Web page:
A teacher at Our Lady of the Lakes Elementary School in Waterford, Michigan, talks to masked students, August 25, 2020. (CNS photo/Valaurian Waller, Detroit Catholic)

This fall, at long last, my dream is coming true: my youngest child is off to school with his big brothers. I never imagined they’d be wearing masks and having their temperatures checked at the door, but after six months stuck at home, we’re grateful school is happening at all.

The Catholic school my kids attend has a big-enough building and small-enough classes to meet social-distancing requirements. It also has a dedicated faculty, staff, and principal who spent the summer months scrambling to stay abreast of ever-shifting guidelines in preparation for offering full-time instruction both in person and online. I am thankful for their efforts and proud of all the work diocesan schools are doing to serve families. But I must object to that work being used to disparage the public-school system and its employees, or to paint too rosy a picture of the progress our country has made in combating COVID-19.

On September 2, the New York Post ran a photo of a Catholic school classroom on its cover. The students’ empty desks are surrounded by see-through barriers. “Outclassed Again,” the headline says. “De Blasio delays school openings, as Queens Catholic academy is ready to go.” Ten days later, alongside a photo of children in Catholic school plaid, the Post published an editorial: “Here’s what functional NYC school systems look like—and it puts DOE to shame.”

The paper’s jeering coverage of public education consistently ignores the reasons Catholic schools are able to “function” when public schools cannot. Public schools are obligated to serve all comers and to provide transportation when necessary. The “social distancing” that everyone hopes will make in-school learning safe is impossible to achieve in a crowded building or on a full school bus. And providing virtual instruction to such a vast body of students requires sorting through a bewildering array of variables (for one thing, many children lack reliable at-home internet access; some public-school students lack homes, period). It is highly dishonest for the New York Post to ignore all those factors and hold up Catholic schools as an example of “how leaders who actually put education first can handle the challenge of restarting schools amidst a pandemic”—especially when you consider that the Archdiocese of New York permanently closed twenty of its schools in July.

The paper’s jeering coverage of public education consistently ignores the reasons Catholic schools are able to “function” when public schools cannot.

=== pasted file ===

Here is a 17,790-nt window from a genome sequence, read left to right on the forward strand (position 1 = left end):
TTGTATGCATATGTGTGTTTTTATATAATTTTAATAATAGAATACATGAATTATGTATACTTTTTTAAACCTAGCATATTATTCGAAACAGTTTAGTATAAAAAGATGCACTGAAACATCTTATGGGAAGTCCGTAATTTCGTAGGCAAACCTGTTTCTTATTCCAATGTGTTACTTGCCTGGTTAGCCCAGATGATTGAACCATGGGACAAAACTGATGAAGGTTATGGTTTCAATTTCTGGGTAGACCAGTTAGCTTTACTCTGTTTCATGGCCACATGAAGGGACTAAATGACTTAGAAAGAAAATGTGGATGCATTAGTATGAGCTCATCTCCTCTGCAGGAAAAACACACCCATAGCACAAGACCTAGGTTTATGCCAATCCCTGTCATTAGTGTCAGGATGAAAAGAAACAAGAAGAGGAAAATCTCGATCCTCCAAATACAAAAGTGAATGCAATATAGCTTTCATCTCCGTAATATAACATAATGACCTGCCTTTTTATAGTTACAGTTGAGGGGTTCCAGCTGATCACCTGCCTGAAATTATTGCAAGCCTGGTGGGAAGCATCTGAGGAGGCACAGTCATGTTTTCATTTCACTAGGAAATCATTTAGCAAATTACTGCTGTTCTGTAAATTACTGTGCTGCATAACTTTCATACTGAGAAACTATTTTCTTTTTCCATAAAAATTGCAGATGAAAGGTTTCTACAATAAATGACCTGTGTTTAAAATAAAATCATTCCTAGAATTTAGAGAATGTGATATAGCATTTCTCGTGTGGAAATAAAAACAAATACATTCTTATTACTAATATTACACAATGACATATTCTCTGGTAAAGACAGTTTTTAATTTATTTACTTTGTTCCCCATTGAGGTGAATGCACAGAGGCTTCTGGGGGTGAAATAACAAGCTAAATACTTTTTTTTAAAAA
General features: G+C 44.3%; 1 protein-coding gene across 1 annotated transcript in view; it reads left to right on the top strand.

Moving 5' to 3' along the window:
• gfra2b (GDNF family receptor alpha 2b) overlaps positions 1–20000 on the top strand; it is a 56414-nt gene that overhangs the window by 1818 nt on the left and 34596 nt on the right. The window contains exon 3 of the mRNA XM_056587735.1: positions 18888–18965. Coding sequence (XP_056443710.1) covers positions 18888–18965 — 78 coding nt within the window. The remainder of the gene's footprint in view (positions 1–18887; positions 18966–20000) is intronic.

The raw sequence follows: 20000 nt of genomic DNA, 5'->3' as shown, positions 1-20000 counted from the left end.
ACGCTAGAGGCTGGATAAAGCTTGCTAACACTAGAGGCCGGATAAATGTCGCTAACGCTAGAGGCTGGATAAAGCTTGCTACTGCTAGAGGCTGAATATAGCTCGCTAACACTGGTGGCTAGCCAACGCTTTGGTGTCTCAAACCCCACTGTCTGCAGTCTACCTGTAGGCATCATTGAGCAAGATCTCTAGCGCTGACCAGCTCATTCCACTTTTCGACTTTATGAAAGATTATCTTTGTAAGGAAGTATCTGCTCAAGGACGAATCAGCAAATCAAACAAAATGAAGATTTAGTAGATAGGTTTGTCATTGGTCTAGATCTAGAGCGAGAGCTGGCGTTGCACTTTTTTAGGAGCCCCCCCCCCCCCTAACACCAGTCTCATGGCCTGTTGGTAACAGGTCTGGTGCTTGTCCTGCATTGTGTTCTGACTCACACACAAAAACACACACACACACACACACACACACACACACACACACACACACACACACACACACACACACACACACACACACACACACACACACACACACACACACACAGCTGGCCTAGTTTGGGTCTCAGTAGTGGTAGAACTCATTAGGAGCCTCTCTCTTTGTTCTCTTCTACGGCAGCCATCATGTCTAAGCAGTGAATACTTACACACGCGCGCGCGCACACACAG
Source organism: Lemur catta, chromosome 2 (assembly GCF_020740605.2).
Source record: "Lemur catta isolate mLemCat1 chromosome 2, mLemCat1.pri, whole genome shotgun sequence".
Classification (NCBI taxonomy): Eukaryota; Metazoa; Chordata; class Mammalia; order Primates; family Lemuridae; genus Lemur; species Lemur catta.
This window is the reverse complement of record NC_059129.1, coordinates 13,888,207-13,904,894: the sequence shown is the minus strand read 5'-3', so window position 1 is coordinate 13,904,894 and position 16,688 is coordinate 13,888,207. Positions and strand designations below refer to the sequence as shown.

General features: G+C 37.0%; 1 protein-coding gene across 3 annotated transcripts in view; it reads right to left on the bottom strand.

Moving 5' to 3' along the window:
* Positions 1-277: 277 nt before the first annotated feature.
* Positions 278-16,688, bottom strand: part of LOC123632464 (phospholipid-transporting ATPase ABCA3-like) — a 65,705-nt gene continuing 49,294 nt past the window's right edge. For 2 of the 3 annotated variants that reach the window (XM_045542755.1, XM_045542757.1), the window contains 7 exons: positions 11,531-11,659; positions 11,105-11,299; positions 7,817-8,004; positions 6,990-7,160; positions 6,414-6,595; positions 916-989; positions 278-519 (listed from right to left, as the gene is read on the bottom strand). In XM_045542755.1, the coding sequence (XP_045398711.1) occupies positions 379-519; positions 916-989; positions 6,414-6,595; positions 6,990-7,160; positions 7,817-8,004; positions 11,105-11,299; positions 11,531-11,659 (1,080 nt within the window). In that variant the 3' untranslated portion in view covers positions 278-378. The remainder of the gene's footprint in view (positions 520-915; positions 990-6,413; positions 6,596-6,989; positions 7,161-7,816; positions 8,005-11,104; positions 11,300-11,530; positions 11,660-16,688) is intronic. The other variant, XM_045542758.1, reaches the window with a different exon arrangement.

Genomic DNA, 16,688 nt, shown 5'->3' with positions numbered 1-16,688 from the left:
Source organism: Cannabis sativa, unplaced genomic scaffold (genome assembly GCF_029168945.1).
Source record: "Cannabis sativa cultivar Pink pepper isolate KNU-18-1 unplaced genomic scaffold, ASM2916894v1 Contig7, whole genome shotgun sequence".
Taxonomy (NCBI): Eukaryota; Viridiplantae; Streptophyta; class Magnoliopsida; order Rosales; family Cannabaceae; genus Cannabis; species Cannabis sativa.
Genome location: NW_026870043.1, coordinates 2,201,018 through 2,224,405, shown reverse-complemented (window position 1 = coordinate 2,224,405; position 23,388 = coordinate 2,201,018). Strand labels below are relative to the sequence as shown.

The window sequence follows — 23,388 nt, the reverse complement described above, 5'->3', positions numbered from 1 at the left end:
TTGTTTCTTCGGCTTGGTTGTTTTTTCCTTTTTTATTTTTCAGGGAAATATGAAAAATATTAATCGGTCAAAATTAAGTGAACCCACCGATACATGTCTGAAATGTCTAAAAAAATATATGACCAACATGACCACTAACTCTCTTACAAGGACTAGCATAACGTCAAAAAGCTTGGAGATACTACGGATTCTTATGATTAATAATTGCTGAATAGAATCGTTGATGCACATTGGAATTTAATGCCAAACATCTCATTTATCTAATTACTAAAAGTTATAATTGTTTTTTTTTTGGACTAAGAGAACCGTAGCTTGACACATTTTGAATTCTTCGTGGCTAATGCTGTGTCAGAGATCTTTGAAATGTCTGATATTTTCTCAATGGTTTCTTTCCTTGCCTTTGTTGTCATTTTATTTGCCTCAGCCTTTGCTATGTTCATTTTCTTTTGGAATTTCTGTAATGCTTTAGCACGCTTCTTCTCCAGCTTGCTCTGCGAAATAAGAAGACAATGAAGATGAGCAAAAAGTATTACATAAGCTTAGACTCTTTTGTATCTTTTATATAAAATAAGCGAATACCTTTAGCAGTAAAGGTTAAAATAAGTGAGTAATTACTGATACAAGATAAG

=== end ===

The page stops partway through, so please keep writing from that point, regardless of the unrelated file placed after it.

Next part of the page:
Diocesan school leaders can’t control the angle of press coverage like this. But they should be wary of embracing it. That September 12 editorial heckling the Department of Education included this egregious smear: “At Immaculate Conception School in the Bronx, an industrious maintenance worker roamed the halls wiping doorknobs, staircase rails, walls, hallways and other contact points. At regular city schools, custodians are grumbling about having to skip their second jobs and fishing trips to sanitize their buildings.” I read it by following a link from the official Twitter account of the Archdiocese of New York Catholic Schools, where it was shared with the comment, “This @nypost editorial says it all.”

I can’t comment on the soundness of the decisions being made by the New York City Department of Education. But I know who I see using the pandemic to stuff their pockets, and it isn’t fat-cat maintenance workers. The Post’s implication that public-school educators are unconcerned with their students’ wellbeing is disgraceful. And while it is true that Catholic schools can be a lifeline for students served poorly by public education, I have also known families who have moved their children out of Catholic schools because the public system provides—is required to provide—services for learning disabilities and other special needs that Catholic schools can’t always accommodate. “Putting education first” is not as simple as it sounds.

Catholics should be standing in solidarity with all our neighbors as we do our best to cope with this crisis. We degrade our witness when we allow Catholic schools to be used in a propaganda campaign against public services—or against an honest reckoning with the facts. As the 2020 election approaches, conservatives are eager to exploit the Catholic school success story to advance the claim—let’s call it what it is, a conspiracy theory—that liberals are dishonestly playing up the threat of COVID-19 to make President Donald Trump look bad.

The truth is, my kids and their schoolmates are part of a broad experiment to find out whether masks and distancing and all the other safeguards in place are enough to prevent the spread of the virus. All of us, public and private, parents, teachers, and administrators, are looking for the best way forward in a highly unstable situation. That situation is not the fault of teachers’ unions, or lazy public-school janitors, or even (despite his many sins) Bill de Blasio. It is a direct consequence of the reprehensible failure of the Trump administration to protect Americans from COVID-19. We are all still scrambling, months after schools first shut down in March, because we have inadequate testing and tracing, no national recovery plan, and a president who undermines public trust and sneers at his opponent for wearing a mask. The real scandal we’re all facing isn’t the lack of a functional school system. It’s the lack of a functional federal government.

Published in the October 2020 issue: View Contents

Mollie Wilson O’​Reilly is editor-at-large and columnist at Commonweal.

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